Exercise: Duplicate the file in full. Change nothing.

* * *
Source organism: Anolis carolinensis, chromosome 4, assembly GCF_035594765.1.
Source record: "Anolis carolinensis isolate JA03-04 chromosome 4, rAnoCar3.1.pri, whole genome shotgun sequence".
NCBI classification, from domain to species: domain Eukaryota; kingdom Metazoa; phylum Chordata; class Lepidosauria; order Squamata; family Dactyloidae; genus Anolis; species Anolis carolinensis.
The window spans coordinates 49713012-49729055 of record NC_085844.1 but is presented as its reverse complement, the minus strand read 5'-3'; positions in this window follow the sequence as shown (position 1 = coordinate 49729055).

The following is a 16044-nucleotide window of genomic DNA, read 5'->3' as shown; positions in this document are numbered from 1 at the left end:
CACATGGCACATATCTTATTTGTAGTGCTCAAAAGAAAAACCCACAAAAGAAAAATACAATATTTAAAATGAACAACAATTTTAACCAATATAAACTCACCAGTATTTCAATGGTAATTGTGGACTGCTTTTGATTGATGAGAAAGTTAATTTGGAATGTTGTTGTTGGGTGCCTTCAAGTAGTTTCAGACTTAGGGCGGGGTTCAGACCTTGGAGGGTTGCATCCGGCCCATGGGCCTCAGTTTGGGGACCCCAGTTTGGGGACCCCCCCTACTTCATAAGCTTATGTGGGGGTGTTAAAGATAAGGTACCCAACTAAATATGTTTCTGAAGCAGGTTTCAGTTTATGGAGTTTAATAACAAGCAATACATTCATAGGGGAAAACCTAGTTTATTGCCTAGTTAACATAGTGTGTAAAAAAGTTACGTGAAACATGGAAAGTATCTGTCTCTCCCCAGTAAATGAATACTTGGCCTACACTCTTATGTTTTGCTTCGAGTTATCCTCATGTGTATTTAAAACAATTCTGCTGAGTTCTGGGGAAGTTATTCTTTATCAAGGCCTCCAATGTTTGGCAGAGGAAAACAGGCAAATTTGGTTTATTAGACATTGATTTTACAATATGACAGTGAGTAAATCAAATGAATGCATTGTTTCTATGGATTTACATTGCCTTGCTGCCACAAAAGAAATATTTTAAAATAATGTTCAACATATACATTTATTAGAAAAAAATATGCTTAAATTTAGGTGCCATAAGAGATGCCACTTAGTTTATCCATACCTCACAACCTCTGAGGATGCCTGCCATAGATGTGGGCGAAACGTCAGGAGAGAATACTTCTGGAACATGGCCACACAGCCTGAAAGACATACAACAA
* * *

Source organism: Anolis carolinensis, chromosome 4, assembly GCF_035594765.1.
Source record: "Anolis carolinensis isolate JA03-04 chromosome 4, rAnoCar3.1.pri, whole genome shotgun sequence".
NCBI classification, from domain to species: domain Eukaryota; kingdom Metazoa; phylum Chordata; class Lepidosauria; order Squamata; family Dactyloidae; genus Anolis; species Anolis carolinensis.
The window spans coordinates 49713012-49729055 of record NC_085844.1 but is presented as its reverse complement, the minus strand read 5'-3'; positions in this window follow the sequence as shown (position 1 = coordinate 49729055).

The following is a 16044-nucleotide window of genomic DNA, read 5'->3' as shown; positions in this document are numbered from 1 at the left end:
CACATGGCACATATCTTATTTGTAGTGCTCAAAAGAAAAACCCACAAAAGAAAAATACAATATTTAAAATGAACAACAATTTTAACCAATATAAACTCACCAGTATTTCAATGGTAATTGTGGACTGCTTTTGATTGATGAGAAAGTTAATTTGGAATGTTGTTGTTGGGTGCCTTCAAGTAGTTTCAGACTTAGGGCGGGGTTCAGACCTTGGAGGGTTGCATCCGGCCCATGGGCCTCAGTTTGGGGACCCCAGTTTGGGGACCCCCCCTACTTCATAAGCTTATGTGGGGGTGTTAAAGATAAGGTACCCAACTAAATATGTTTCTGAAGCAGGTTTCAGTTTATGGAGTTTAATAACAAGCAATACATTCATAGGGGAAAACCTAGTTTATTGCCTAGTTAACATAGTGTGTAAAAAAGTTACGTGAAACATGGAAAGTATCTGTCTCTCCCCAGTAAATGAATACTTGGCCTACACTCTTATGTTTTGCTTCGAGTTATCCTCATGTGTATTTAAAACAATTCTGCTGAGTTCTGGGGAAGTTATTCTTTATCAAGGCCTCCAATGTTTGGCAGAGGAAAACAGGCAAATTTGGTTTATTAGACATTGATTTTACAATATGACAGTGAGTAAATCAAATGAATGCATTGTTTCTATGGATTTACATTGCCTTGCTGCCACAAAAGAAATATTTTAAAATAATGTTCAACATATACATTTATTAGAAAAAAATATGCTTAAATTTAGGTGCCATAAGAGATGCCACTTAGTTTATCCATACCTCACAACCTCTGAGGATGCCTGCCATAGATGTGGGCGAAACGTCAGGAGAGAATACTTCTGGAACATGGCCACACAGCCTGAAAGACATACAACAA